Tag Archives: grandchildren

A Narnia kind of summer

Madelyn, 6; Joey, 7; and Ella, 1.75

Madelyn, 6; Joey, 7; and Ella, 1.75

One of the most positive things about being in a job transition is that I have been able to have a delightful time sharing unexpected moments with my grandchildren.

It’s been a Narnia kind of summer for me. Not all bad, not all good, but full of unexpected surprises.

Two days ago, after spending a delightful Sunday lunch with three of our four grandchildren and their other grandmother — my husband and I took Ella June, who is 21-months-old, and Joey, almost 7, home for the rest of the day.

We quickly changed into swimwear and headed to the neighborhood pool.

“Nana, nana, Papa, Papa,” Ella squealed. She relished at jumping into our arms, floating around using a special safety device, and climbing the steps to splash with me in the kiddie pool.

Joey jumped off the diving board a few times, raced me to the side of the pool to claim his goggles, and snorkeled with Papa for a bit before heading off to meet some of the kids from near his house.

It’s been a lot of fun to live in the same neighborhood just a few blocks away from our children and grandchildren for the past few months. They bring certain peace and great joy.

I really got a look when I suggested a popular burger place and ice cream for a quick dinner. I know my husband must have thought I got too much sun or something!

Tucking the kids into bed later and snapping off the light, I remember thinking about all of the little snatches of conversation we had. There was the “talk” about a new bedspread for the kids room I am making from a Bible storytelling cloth. There was the conversation about healthy food we eat (usually) to take care of the bodies God gave us. There was the easy choice of C.S. Lewis’ Prince Caspian to watch at home after dinner.

Prince Caspian through the eyes of a seven year old was pure joy. Instead of a typical war movie or a movie about the battle between good and evil, it was the opportune time for Joey to learn how C.S. Lewis wove biblical principles into almost every aspect of the battle–from the strategy of always being ready to give a good defense–to showing mercy and grace. The idea of how evil will tempt us and those whom we love. And how we can go to God (Aslan) who is waiting for us–on our behalf and also intercede for others. It was as if in every minute of the movie, there was another clear principle. And Joey got it. I mean he really, really got it. He was articulate about pointing out the principles all of the way through.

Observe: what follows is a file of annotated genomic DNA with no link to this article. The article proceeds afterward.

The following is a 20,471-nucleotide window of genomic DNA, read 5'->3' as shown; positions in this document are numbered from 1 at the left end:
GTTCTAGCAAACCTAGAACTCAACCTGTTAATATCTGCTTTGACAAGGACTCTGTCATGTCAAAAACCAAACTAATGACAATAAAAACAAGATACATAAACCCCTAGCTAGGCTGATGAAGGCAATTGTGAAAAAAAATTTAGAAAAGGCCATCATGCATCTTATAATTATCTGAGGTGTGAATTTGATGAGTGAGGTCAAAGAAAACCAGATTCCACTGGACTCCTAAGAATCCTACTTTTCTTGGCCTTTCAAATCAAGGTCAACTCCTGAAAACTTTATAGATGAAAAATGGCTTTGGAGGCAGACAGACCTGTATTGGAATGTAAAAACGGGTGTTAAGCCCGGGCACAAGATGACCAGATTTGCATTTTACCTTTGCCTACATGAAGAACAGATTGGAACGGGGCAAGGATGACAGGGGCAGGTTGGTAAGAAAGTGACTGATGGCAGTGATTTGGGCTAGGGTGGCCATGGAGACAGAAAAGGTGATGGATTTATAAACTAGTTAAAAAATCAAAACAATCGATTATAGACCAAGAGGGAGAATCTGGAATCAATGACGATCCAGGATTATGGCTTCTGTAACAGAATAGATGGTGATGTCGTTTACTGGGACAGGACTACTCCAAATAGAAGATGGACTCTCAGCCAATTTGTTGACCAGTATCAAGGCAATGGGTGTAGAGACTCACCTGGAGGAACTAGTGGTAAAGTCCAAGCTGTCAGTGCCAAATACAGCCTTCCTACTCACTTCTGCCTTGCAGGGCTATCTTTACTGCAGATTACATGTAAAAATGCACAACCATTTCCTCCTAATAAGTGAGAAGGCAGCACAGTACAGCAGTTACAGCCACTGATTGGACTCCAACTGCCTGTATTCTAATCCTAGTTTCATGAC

Wow. I really admired C.S. Lewis before and I’ve long been a fan, but now I know for sure. It’s not the writing, the actors, the presentation, the scenes, the technicians, or the moviemakers. It’s the sheer story in all of its glory that holds me and my grandchildren.

It’s the knowledge that in the background, all-knowing Aslan is watching over everything.

This morning, after I talked to his baby sister on the phone and after we discussed rewriting a story for a better lead, and I showed him the before and after story I recently completed for a client–Joey asked me about the genuine Turkish Delight he discovered in my food cupboard.

“Can I try it?”

“But of course,” I told him. “Who do you think I got it for.”

“I thought so,” he dimpled. “I thought so.”

So much fun in just a few hours.

Deeply enriching. Full of meaning.

All a part of our Narnia kind of summer.

Resting in the knowledge that our all-knowing God is ever present. He provides joy, peace, comfort and contentment. And often He does it through those little ones we are privileged to call grandchildren.


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July 29, 2014 · 11:27 pm

Weighty words for Mother’s Day

“You did good.”

Just three fleeting words uttered by a kind-of-grumpy man trying to read a newspaper while his zealous wife pumped me for information on my family made a huge impression.

Catching up last Sunday at a Mexican restaurant with most of the family in one place was pure pleasure. We have just made one of the biggest leaps of faith ever. I gave my notice at work about four months ago. I left a job I loved because after 12 years of continual RIF and increasing Social Media ROI—it simply consumed me.

At the end of a double table, while my tortillas grew chilly, I bounced my 18-mos-old granddaughter back and forth between my husband and me.

An older woman at a small table just a few feet away looked over at our table with unabashed curiosity—peppering me with questions about where we lived, how many children I had, who were my children, how many grandchildren I had, where they went to school, etc.